[Olsr-dev] broadcast packet filtering
Tue May 6 14:30:36 CEST 2008
isn't it fair to say that the encaspulation of the data-plane
traffic is done within the same process that runs the
On Tue, May 06, 2008 at 02:09:51PM +0200, Erik Tromp wrote:
| > its not bashing. - i was just expressing common insights in
| > router design that any scheme that mixes up forwarding-plane
| > with control-plane have an inherent risk of destabilizing the
| > control-plane of the system.
| Your assumption is wrong, and thus all that follows - "Ex falsus
| quod libet" :-) . Bmf does not mix up the forwarding plane
| with the control plane. Bmf uses encapsulation, which is a modern-day
| technology. Bmf does this in order to:
| 1. prevent multiple copies of the same IP packet from being received
| by the application software
| 2. prevent the need for putting network interfaces into promiscuous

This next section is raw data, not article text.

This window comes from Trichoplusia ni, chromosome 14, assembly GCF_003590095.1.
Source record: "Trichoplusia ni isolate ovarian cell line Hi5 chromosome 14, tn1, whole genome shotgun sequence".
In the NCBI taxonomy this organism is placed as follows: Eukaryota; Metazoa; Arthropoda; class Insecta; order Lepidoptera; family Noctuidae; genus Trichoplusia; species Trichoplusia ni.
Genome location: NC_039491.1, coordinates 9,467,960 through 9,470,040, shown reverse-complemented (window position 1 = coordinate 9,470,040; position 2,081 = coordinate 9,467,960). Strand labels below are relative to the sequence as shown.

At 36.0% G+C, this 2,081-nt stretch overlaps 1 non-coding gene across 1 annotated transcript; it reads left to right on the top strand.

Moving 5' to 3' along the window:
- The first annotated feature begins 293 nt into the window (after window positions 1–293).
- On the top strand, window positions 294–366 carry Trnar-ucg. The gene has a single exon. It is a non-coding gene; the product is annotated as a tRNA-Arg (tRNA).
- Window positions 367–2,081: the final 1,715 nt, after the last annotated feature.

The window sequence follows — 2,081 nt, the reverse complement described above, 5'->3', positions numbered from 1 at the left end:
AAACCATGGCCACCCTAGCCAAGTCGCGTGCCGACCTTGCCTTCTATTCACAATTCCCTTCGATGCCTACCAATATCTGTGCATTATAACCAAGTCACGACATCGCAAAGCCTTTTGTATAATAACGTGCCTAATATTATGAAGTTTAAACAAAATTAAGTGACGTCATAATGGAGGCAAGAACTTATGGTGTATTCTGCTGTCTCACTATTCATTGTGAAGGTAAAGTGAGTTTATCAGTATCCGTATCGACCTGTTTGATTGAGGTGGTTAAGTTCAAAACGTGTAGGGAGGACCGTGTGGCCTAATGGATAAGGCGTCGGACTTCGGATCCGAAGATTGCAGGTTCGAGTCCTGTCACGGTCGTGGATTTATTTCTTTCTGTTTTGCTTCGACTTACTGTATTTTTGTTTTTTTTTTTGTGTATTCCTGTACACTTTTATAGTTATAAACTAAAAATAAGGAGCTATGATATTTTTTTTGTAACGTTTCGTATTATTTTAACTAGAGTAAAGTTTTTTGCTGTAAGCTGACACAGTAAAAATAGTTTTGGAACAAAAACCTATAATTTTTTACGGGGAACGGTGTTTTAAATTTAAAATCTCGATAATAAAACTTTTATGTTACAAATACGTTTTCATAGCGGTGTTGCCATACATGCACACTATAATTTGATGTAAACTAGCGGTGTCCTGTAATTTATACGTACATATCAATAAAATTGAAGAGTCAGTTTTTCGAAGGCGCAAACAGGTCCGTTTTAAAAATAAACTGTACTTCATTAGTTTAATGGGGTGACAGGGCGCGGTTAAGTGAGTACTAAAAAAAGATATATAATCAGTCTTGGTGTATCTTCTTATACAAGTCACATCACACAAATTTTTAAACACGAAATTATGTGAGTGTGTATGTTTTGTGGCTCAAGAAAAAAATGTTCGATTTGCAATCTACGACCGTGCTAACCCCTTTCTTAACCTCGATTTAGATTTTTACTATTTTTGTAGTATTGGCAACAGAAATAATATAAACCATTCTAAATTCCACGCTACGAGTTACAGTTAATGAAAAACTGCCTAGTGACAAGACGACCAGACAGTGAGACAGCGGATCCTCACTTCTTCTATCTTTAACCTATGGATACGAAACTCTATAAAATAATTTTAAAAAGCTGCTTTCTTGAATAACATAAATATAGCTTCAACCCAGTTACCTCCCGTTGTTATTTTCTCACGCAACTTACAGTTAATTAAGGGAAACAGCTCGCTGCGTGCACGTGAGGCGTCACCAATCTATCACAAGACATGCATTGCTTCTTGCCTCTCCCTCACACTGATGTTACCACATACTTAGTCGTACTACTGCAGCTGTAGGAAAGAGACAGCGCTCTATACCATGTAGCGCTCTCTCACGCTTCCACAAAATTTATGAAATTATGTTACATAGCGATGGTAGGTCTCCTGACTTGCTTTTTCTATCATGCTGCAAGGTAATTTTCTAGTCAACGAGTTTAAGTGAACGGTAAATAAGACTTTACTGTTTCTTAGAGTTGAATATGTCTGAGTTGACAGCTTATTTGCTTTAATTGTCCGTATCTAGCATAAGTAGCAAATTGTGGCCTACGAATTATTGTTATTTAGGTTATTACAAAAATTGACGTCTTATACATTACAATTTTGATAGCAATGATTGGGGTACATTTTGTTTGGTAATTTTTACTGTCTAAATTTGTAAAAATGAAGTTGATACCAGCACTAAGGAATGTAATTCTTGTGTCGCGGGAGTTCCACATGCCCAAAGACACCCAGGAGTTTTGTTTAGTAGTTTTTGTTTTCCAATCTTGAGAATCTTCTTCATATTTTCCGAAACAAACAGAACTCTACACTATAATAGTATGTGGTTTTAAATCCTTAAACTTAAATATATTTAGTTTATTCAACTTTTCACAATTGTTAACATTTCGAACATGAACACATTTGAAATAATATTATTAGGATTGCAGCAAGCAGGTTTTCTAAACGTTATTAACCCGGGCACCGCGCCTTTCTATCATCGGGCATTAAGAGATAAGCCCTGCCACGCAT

| mode, as is done in other MPR-based flooding/forwarding mechanisms.
| For more information, read the README_BMF.txt file, especially
| paragraph 5.
| Bmf *does* perform the forwarding in user-space. In Linux-based
| systems, it would be nicer (i.e. more elegant and maybe better
| performing) to have the forwarding done in kernel-space. However,
| current linux-kernels do not offer an implementation that filters
| out the forwarding of recently seen packets. Maybe a kernel
| module can be written for iptables to implement this, but that would
| introduce the dependency on an external software component, which is
| not my preference.
| Another option is to guarantee that each packet gets forwarded to
| a downstream node by at most one upstream node. This is the assumed
| way of working in current Linux-kernel multicast forwarding
| implemenations. This requires building of a forwarding tree, which
| reduces redundancy to zero (each branch in the tree is a single point
| of failure), and is not consistent with the MPR-based redundant
| mechanism used in OLSR.
| > not vague opinions, more experience of building and
| > supporting routers for 10+ years :-).
| Same for me ;)
| Thanks for the URLs!
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